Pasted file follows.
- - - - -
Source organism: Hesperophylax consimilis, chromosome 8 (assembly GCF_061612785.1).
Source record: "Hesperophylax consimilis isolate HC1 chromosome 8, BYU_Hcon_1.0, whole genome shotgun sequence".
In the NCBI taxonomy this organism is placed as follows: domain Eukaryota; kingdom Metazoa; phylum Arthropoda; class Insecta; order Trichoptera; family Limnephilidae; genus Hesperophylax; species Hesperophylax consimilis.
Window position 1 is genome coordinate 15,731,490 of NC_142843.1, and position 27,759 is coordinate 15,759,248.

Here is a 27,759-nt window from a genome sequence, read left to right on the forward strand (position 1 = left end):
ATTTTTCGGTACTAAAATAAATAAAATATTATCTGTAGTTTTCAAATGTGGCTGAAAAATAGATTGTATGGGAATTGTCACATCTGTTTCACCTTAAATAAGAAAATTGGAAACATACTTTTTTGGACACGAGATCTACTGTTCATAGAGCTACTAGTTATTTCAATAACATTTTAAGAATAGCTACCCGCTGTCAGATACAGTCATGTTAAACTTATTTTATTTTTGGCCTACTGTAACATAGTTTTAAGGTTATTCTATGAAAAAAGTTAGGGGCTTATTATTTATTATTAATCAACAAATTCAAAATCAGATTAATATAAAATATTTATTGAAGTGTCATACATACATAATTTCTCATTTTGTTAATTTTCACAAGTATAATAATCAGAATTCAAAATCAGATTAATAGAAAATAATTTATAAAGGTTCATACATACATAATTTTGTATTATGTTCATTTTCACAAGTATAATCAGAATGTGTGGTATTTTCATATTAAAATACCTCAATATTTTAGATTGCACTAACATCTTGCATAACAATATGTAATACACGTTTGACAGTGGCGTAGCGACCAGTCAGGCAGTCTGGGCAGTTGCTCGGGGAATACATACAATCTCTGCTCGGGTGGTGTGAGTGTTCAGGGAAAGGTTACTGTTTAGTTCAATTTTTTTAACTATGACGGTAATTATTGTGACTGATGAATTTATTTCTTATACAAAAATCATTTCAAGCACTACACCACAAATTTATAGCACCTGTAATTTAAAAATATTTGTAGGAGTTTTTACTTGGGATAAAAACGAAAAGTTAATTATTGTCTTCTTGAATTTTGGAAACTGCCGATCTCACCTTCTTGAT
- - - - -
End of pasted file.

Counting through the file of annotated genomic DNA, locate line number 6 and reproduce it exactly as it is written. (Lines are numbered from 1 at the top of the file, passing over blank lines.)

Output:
ATTTTTCGGTACTAAAATAAATAAAATATTATCTGTAGTTTTCAAATGTGGCTGAAAAATAGATTGTATGGGAATTGTCACATCTGTTTCACCTTAAATAAGAAAATTGGAAACATACTTTTTTGGACACGAGATCTACTGTTCATAGAGCTACTAGTTATTTCAATAACATTTTAAGAATAGCTACCCGCTGTCAGATACAGTCATGTTAAACTTATTTTATTTTTGGCCTACTGTAACATAGTTTTAAGGTTATTCTATGAAAAAAGTTAGGGGCTTATTATTTATTATTAATCAACAAATTCAAAATCAGATTAATATAAAATATTTATTGAAGTGTCATACATACATAATTTCTCATTTTGTTAATTTTCACAAGTATAATAATCAGAATTCAAAATCAGATTAATAGAAAATAATTTATAAAGGTTCATACATACATAATTTTGTATTATGTTCATTTTCACAAGTATAATCAGAATGTGTGGTATTTTCATATTAAAATACCTCAATATTTTAGATTGCACTAACATCTTGCATAACAATATGTAATACACGTTTGACAGTGGCGTAGCGACCAGTCAGGCAGTCTGGGCAGTTGCTCGGGGAATACATACAATCTCTGCTCGGGTGGTGTGAGTGTTCAGGGAAAGGTTACTGTTTAGTTCAATTTTTTTAACTATGACGGTAATTATTGTGACTGATGAATTTATTTCTTATACAAAAATCATTTCAAGCACTACACCACAAATTTATAGCACCTGTAATTTAAAAATATTTGTAGGAGTTTTTACTTGGGATAAAAACGAAAAGTTAATTATTGTCTTCTTGAATTTTGGAAACTGCCGATCTCACCTTCTTGAT